Wednesday, May 6, 2009 - 3:15pm
Robi Banerjee (ITA):
"Formation and Evolution of Molecular Clouds in Numerical Simulations"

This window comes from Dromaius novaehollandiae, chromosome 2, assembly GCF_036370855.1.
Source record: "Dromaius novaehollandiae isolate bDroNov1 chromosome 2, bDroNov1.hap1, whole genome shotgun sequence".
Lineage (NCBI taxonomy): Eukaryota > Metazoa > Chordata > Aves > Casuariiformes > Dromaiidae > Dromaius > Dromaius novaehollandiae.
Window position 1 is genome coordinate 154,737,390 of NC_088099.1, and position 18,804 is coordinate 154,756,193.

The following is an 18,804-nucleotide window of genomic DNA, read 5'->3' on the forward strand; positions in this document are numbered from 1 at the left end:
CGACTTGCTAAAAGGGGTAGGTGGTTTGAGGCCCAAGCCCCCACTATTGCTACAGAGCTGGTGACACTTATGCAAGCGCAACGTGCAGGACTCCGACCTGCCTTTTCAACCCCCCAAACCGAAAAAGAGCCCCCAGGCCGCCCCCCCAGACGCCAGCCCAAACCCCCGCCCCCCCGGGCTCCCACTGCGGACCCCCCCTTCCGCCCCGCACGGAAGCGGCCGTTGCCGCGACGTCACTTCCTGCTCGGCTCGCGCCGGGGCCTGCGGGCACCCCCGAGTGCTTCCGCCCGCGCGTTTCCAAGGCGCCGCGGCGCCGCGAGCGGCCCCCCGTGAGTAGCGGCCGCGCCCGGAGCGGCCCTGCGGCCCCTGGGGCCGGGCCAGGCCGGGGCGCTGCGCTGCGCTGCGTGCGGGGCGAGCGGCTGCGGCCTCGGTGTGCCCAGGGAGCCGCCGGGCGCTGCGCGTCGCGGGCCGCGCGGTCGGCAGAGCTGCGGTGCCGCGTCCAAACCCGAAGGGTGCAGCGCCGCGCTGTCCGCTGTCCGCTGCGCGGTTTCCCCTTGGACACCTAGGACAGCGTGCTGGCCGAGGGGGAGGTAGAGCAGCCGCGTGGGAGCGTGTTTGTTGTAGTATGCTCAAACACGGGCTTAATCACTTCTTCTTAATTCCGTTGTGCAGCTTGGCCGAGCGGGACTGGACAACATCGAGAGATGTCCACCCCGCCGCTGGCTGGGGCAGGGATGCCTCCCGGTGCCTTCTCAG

Abstract. Molecular clouds are the birthplaces of stars in galaxies. Despite this well established fact, our knowledge of how these dense and cold clouds condense out of the warm atomic interstellar gas, and how such clouds evolve over time, is still deficient. In this talk, I'll present results from our numerical investigations of molecular cloud formation by transonic converging flows in the magnetized, warm neutral medium (WNM). Here, star-forming (molecular) clumps form through triggered thermal instability (TI). These cold clumps coexsist with the warm atomic gas and grow by outward propagation of their phase transition fronts and through accretion of the WMN. At later times they also grow by coalescence while the entire cloud begins to contract. The clumps are almost in pressure balance with their surroundings and have internal turbulent Mach numbers comparable to the bulk motions of the WNM. These turbulent motions seed the density fluctuations that are sufficient to become gravitationally unstable and start to collapse. The entire molecular cloud is highly dynamic and is continously forming stars. During its global collapse, the central region of the cloud achieves the properties that are necessary to form massive stars.